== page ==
Photo Finish

Tel Aviv

Left: Israeli Art Prize winner Sharon Ya'ari, dealer Daniella Luxembourg, and Tel Aviv Museum of Art director Prof. Mordechai Omer. Right: Herzliya Museum of Contemporary Art Director Dalia Levin.

“Sharon Ya’ari is the poet of Israeli photography,” enthused Daniella Luxembourg after the presentation of the Israeli Art Prize at the Tel Aviv Museum of Art last Friday. The New York–based dealer and art consultant (and jury member) continued, “Photography is the most important Israeli art. Given the political conflict and the constant presence of international press, artists don’t want to simply document events. They want to document their thoughts.”

Impassioned and politicized are the two adjectives that best describe the newly thriving Tel Aviv art scene. Israel’s answer to the Turner Prize is in its eleventh consecutive year, but the second Intifada prevented it from achieving prominence earlier. Now, with the fragile ceasefire, Israel appears calmer than it has been in years and Tel Aviv looks like many other cosmopolitan art centers. Collectors live in palatial villas in the well-watered suburbs to the north. Artists have studios in the dusty industrial districts to the south. Dealers are literally in the middle, often with galleries on the ground floor of residential buildings from the 1920s and ’30s.

Left: Tel Aviv Museum of Art curator Ellen Ginton and gallerist Irit Sommer. Right: Dealer Shifra Shalit-Intrator with artist Miri Segal.

Although the local art scene is on the outward-looking secular left, the partially state-funded Tel Aviv Museum of Art still finds it difficult to embrace emergent art—hence the rise of the nimbler Herzliya Museum of Contemporary Art—so the Israeli Art Prize is a significant event in the larger institution’s calendar. The awards ceremony started at noon on a hot spring day. The director and chief curator of the museum, Prof. Mordechai Omer, delivered his speech entirely in Hebrew, so “Chag Sameach” and “Nathan Gottesdiener” were the only words that I recognized. Gottesdiener is the elusive Munich-based patron who puts up the twenty thousand dollars awarded to an exceptional artist under forty living in Israel. He is reputed to own an unrivalled collection of German realist art by Otto Dix, George Grosz, and other notables. When approached for comment, he would only say, “I don’t give interviews. I want the artist to have the stage.”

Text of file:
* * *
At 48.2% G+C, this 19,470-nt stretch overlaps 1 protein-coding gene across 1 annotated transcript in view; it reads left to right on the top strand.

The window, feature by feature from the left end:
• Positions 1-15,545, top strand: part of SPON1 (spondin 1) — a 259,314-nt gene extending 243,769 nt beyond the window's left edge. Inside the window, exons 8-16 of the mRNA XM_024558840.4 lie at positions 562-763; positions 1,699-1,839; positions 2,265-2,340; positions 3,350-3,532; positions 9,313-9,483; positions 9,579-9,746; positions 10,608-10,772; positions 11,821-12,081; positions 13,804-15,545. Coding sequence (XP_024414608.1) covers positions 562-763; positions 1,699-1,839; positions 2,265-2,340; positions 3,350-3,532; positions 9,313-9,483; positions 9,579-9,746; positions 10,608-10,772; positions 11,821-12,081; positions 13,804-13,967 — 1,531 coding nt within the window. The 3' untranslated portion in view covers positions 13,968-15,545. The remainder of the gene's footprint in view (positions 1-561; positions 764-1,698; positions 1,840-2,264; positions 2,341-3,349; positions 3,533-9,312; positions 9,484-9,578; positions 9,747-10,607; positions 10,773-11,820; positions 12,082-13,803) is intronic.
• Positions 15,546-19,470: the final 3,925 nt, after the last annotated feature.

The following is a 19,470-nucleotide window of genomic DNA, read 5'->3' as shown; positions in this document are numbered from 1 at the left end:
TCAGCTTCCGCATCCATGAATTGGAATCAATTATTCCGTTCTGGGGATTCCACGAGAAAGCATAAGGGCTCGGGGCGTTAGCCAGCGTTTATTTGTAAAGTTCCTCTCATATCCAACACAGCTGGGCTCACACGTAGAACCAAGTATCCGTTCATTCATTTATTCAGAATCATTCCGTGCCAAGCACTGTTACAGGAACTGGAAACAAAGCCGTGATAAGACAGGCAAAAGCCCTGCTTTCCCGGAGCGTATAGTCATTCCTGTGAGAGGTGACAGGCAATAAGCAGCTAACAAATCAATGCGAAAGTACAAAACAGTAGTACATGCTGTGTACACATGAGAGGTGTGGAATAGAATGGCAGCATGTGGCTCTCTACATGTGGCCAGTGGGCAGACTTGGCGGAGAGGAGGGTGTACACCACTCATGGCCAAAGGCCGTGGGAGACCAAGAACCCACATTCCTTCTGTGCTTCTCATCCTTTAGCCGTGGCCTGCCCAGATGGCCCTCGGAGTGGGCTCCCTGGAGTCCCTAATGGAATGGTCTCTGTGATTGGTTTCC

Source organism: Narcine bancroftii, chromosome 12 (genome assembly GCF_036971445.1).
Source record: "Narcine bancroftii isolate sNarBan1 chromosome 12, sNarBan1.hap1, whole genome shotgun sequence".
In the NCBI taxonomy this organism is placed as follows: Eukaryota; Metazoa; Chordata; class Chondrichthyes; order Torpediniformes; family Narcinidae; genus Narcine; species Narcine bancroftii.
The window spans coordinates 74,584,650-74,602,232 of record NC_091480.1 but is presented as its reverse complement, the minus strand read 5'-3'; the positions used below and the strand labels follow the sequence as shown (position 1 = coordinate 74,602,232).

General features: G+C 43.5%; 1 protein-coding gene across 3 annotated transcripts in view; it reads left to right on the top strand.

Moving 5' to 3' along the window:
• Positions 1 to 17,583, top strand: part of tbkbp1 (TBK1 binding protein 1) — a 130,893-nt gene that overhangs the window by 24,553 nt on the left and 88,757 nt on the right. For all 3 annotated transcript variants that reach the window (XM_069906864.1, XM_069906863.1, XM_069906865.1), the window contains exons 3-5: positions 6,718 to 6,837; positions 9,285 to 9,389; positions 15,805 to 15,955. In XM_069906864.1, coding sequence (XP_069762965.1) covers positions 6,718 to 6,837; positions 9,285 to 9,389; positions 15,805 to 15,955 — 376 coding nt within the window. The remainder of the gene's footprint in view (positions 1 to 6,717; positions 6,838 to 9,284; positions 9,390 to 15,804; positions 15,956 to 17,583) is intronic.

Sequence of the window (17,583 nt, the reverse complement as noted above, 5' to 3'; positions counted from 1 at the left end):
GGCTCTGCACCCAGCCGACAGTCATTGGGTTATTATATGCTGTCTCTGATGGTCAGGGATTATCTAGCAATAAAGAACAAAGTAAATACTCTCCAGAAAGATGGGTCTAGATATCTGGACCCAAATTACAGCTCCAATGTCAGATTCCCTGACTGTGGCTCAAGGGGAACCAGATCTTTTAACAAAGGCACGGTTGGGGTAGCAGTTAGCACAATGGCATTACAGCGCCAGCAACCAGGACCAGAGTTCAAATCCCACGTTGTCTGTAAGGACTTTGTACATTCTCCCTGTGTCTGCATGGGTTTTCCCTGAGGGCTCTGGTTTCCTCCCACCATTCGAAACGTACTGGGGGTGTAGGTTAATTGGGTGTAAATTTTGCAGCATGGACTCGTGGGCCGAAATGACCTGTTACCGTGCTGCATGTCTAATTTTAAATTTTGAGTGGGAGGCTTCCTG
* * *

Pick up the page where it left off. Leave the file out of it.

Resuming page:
“Hope for Long-Distance Photography,” Ya’ari’s exhibition of black-and-white photographs and filmic “frame loops,” did indeed hold sway as much of the talk at the sober opening was about art and politics, rather than the usual banter of “How much?” and “Showing where?” Tel Aviv Museum curator Ellen Ginton discussed Ya’ari’s work in relation to “post-traumatic experience,” while past Israeli Art Prize winner Miri Segal said solemnly, “The majority of my work does not express a political opinion. Nevertheless, in Israel, it is not possible to look at art apolitically.” Ya’ari agreed, but took a slightly different line: “I don’t want to do what people expect from a certain location. I prefer art where politics is metaphorical—not narrative, direct, or verbal.”

On our way to the artist’s lunch at a nonkosher “fusion” restaurant called Nana (Arabic for “mint”), we drove down historic Rothschild Avenue and saw the building that was the site of both the original Tel Aviv Museum (founded in 1932) and the declaration of the State of Israel (in 1948). The grand tree-lined boulevard is now the home of Sotheby’s and new-style galleries like Sommer Contemporary Art. I was seated next to Irit Sommer, the thirty-four-year-old Swiss-Israeli dealer who has just attained that benchmark of international success—a stand at Art Basel. She told me, “Brave curators like Francesco Bonami, Dan Cameron, and Charles Esche came here when things were very tense. That was a lifeline. Now artists are returning from London, Berlin, and New York. Collectors are making more frequent visits. It’s still a small art world, but it’s very dynamic and intellectually complex.”

Left: A work by Sharon Ya'ari. Artist Michal Rovner.

Three days later, I returned to the Tel Aviv Museum to see the permanent collection and Michal Rovner’s blockbuster solo show “Fields.” The galleries of small easel paintings (from Renoir to Pollock) were quiet, but Rovner’s show was heaving with visitors of all ages. They were riveted by her video-projected people-cum-letters and by the violent force of her abstract fire landscapes. Amidst the crowd, I bumped into Rovner. She observed: “If you work with people, it is impossible not to be political.”

As we were driving back to our hotel by the beach—and making plans to spend the afternoon marveling at surfers negotiating the peaceful Mediterranean waves—we took a wrong turn and encountered a roadblock. From the car, I could see police, paramedics, and ambulances. A suicide bomber had killed nine people and injured at least fifty others. It was the worst incident of its kind in over two years.